by Alexandra Bathman
Directed by Iain Sinclair
Written by Eddie Perfect
The Beast’s promotional banner pictures a lady’s lower half, dressed in city attire, standing in a field as she wields an axe. A lone cow is blurred in the horizon. Cue to the dramatic opening scene and you have three friends and a hopeless skipper stranded out at sea. It’s hilariously chaotic as the group frets for survival. And if they were to survive, the friends pledge to live better lives. Confused at the completely different themes? Somewhat. But it doesn’t matter because the crowd is already laughing.
Well known for his performance in the popular Aussie drama Offspring, many may not know that Perfect has many other talents including being a musician, comedian, singer and director with The Beast being his first attempt at playwriting.
With the crowd already pleased, there comes the next act. One of the men, Rob (Tom Budge) and his wife Sue (Virginia Gay) are moving into their new eco-friendly, minimalist home in The Valley. The other two men Simon (Hamish Michael) and Baird (Travis Cotton), and their wives, Gen (Sheridan Harbridge) and Marge (Kate Mulvany), have made the same move before them as part of their promise to improve their lives after their turmoil out at sea.
Despite the complicated and miserable relationships between them all, they decide to celebrate their reunion with a “nose-to-tail” dinner. It’s apparently “so in” at the moment and of course oh-so-ethical. This involves buying an organic calf, hiring a butcher to slaughter it, and then eating all of the different cuts from the young heifer. The Beast’s promo now makes a lot of sense.
This plot was inspired by Perfect’s own experience when he himself lived in the Yarra Valley. He was a guest at a real “nose-to-tail” dinner – one that he much enjoyed. All the guests mused on the idea of what would happen if the butcher couldn’t make it and that they had to take matters into their own hands.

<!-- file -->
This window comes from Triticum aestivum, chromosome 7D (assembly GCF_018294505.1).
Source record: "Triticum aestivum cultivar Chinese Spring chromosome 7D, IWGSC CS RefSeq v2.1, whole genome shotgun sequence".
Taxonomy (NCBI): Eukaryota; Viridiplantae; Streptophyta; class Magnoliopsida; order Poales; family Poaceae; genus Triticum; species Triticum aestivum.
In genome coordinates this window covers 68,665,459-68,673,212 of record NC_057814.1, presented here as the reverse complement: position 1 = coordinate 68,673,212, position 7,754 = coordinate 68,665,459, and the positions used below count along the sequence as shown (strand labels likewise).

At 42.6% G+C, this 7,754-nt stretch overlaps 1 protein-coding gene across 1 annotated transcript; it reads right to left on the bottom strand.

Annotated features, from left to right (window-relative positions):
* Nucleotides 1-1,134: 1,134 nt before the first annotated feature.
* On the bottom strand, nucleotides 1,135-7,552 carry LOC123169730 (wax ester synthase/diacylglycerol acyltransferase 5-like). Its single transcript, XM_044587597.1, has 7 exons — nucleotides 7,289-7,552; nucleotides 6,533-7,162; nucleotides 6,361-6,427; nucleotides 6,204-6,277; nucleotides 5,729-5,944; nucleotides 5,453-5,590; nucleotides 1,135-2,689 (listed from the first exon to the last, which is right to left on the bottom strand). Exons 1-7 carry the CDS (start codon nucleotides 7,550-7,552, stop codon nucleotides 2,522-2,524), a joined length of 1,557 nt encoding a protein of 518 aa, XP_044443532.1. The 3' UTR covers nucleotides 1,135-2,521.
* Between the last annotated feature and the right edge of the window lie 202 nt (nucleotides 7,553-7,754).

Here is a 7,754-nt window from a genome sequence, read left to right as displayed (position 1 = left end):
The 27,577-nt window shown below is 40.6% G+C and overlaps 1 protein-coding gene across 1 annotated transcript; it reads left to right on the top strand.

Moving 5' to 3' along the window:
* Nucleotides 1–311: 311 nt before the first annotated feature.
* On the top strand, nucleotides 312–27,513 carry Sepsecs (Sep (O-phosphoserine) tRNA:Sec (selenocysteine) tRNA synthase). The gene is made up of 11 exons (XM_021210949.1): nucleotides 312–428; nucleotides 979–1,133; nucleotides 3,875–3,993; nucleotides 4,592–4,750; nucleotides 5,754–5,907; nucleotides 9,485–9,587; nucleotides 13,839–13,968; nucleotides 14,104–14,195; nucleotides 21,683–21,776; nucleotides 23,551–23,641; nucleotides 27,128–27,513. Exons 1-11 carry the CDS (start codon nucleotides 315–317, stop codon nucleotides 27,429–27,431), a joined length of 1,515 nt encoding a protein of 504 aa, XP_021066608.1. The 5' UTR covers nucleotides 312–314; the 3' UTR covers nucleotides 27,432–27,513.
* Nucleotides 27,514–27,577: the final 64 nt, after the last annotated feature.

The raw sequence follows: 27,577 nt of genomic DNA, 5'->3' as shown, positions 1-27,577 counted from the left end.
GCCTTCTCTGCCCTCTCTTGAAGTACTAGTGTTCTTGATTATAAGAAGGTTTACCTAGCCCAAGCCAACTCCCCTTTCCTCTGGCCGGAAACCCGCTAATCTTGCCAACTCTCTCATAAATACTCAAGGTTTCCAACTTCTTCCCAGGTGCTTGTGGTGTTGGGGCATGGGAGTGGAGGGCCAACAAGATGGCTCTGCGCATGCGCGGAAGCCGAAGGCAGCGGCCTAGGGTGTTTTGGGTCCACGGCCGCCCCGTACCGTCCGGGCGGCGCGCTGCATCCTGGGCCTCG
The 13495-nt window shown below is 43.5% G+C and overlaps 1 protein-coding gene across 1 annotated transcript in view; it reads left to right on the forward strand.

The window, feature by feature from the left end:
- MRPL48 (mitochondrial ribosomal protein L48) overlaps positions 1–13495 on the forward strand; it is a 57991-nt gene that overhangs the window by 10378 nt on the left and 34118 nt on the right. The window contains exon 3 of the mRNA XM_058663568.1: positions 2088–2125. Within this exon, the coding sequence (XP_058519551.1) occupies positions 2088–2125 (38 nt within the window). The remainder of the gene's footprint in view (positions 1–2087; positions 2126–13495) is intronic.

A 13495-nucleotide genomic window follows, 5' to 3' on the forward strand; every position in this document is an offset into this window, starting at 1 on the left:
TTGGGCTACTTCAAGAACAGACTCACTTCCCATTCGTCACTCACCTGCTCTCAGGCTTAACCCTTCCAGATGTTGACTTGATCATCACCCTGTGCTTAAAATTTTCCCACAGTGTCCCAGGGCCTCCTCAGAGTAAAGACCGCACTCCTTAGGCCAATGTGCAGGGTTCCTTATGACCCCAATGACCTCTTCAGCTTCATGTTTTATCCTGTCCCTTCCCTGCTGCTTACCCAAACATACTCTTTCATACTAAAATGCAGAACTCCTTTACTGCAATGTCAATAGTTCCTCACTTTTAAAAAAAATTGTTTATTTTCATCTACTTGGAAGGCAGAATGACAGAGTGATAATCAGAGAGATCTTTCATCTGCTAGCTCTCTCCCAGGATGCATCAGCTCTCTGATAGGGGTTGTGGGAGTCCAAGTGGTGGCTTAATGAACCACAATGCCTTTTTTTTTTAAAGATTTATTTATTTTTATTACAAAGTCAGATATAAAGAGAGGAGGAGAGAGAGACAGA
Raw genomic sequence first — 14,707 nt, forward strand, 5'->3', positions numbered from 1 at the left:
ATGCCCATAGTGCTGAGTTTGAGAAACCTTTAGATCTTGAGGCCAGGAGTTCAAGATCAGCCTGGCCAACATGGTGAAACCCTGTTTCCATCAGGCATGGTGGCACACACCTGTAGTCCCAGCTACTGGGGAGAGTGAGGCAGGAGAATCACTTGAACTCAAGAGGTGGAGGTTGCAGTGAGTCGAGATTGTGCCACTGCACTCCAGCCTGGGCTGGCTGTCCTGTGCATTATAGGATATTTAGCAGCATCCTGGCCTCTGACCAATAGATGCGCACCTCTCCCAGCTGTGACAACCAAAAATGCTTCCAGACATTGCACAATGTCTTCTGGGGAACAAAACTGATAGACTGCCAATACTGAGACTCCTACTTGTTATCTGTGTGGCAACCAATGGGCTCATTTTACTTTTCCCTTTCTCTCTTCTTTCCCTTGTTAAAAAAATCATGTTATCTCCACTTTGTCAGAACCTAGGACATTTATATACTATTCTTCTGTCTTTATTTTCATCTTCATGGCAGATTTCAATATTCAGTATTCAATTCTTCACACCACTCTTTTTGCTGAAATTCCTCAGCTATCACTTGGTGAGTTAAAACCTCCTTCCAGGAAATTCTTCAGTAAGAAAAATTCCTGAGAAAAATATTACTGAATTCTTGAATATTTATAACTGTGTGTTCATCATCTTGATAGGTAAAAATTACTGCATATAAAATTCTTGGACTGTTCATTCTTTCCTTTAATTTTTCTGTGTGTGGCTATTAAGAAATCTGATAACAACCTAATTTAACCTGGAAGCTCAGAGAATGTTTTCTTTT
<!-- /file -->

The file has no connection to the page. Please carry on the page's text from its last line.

Luckily this was just conversation, but on stage it’s a completely different scenario as the butcher is in fact a no-show. The once-city-slickers are forced to slaughter the helpless animal but not without comical and gruesome results.
The show gives warning to its audiences: “Recommended for audiences 18+, contains frequent coarse language, adult themes and graphic simulated violence including the use of theatrical blood”. Obviously there isn’t a real calf on stage, but with the use of a seamless moving, mechanical looking calf puppet and very real calf sounds, the slaughtering is squirm-worthy. Still, it’s hilarious in a Monty-Python-gore fashion. (Perhaps only if you’re not into your animal rights – but that’s probably the idea.)
“Sometimes people get attached to a cause not just because they want to do good, but because they want to be seen to be doing good,” he says.
“And then the whole thing becomes about status. Their environmental concern becomes a power play, a contest of who can display the greatest amount of good. The stakes become incredibly high over things which might otherwise seem quite unimportant, like what lettuce is on trend, or what car they’re driving, what nappies they’re using, or what Sauvignon Blanc is good to drink,” Perfect tells MTC’s In for the Chop.